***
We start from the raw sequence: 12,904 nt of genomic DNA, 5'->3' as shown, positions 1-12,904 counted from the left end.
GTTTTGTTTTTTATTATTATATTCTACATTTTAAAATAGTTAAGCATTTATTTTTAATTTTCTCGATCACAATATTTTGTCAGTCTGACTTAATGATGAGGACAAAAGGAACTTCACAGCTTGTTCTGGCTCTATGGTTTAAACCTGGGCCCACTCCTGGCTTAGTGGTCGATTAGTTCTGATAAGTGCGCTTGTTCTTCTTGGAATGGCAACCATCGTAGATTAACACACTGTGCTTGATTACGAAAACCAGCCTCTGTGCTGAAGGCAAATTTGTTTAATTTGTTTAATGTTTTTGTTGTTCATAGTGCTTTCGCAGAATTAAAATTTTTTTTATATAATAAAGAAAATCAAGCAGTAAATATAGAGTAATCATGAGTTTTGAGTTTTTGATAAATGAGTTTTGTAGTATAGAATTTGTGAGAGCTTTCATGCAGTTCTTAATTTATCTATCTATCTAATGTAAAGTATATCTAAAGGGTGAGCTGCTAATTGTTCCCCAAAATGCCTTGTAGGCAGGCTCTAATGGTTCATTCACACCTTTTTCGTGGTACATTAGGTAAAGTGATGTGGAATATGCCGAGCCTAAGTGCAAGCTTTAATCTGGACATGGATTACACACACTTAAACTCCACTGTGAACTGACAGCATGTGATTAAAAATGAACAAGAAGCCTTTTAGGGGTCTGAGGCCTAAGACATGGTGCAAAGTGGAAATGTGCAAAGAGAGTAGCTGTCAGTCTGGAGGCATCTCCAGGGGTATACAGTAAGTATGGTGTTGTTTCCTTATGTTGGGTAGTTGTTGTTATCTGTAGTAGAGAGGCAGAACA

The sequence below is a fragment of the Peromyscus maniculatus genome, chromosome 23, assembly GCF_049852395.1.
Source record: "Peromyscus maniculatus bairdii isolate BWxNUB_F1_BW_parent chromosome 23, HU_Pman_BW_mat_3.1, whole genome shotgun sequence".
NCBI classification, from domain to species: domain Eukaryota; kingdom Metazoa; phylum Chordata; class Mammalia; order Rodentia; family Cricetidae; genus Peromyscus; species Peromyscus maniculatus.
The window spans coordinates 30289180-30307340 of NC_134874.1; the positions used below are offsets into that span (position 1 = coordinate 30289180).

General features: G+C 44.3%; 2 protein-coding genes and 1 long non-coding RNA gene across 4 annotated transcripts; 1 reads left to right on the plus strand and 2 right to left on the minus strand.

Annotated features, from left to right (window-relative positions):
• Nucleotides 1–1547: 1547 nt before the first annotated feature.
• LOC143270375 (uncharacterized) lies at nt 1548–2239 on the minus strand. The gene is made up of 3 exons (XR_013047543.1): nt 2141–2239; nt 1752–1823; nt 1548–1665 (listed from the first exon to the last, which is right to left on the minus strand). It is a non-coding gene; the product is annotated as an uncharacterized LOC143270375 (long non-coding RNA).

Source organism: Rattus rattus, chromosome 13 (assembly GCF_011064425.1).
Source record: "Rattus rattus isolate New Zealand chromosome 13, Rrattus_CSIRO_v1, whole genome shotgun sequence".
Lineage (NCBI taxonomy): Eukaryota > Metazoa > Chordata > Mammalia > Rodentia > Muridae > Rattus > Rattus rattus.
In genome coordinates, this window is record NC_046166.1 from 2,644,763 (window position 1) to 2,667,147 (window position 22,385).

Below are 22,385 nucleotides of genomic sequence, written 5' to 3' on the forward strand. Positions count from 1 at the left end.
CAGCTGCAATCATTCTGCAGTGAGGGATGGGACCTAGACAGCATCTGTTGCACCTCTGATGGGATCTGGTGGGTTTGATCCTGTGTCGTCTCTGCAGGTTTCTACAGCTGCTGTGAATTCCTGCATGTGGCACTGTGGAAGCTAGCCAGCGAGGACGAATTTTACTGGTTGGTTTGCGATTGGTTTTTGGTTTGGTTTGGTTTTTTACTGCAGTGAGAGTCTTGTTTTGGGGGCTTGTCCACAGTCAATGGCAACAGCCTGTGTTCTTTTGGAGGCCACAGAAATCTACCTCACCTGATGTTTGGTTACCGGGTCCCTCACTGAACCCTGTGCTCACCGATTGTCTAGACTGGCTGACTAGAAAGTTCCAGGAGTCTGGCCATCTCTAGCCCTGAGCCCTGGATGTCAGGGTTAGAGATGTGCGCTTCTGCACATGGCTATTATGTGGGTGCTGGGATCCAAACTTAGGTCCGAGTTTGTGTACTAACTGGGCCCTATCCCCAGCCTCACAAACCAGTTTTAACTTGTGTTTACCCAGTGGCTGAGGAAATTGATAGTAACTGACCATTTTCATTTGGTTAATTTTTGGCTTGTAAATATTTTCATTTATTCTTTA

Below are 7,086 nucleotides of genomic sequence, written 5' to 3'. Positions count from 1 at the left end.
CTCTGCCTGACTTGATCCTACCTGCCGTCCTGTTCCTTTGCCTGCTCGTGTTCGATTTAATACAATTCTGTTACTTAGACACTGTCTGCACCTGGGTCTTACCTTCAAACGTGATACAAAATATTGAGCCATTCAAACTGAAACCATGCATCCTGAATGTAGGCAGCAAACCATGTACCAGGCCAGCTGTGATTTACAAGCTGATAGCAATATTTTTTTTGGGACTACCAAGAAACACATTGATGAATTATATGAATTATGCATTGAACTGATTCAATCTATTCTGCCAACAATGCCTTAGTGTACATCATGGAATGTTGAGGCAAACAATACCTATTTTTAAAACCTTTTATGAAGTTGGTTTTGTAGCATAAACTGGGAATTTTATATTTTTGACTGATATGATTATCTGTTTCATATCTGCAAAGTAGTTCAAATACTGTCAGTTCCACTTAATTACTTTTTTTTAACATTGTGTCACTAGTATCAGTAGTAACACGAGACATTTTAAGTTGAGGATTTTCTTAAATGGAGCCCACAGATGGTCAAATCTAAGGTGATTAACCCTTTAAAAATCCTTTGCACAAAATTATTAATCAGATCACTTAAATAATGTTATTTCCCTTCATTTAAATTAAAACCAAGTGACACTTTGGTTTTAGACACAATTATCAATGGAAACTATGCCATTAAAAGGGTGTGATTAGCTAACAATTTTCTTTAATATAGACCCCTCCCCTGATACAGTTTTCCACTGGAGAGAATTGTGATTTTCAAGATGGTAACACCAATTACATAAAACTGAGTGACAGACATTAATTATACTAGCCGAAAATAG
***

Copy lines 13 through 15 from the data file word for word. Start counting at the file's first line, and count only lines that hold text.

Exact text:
Lineage (NCBI taxonomy): Eukaryota > Metazoa > Chordata > Mammalia > Rodentia > Muridae > Rattus > Rattus rattus.
In genome coordinates, this window is record NC_046166.1 from 2,644,763 (window position 1) to 2,667,147 (window position 22,385).

Below are 22,385 nucleotides of genomic sequence, written 5' to 3' on the forward strand. Positions count from 1 at the left end.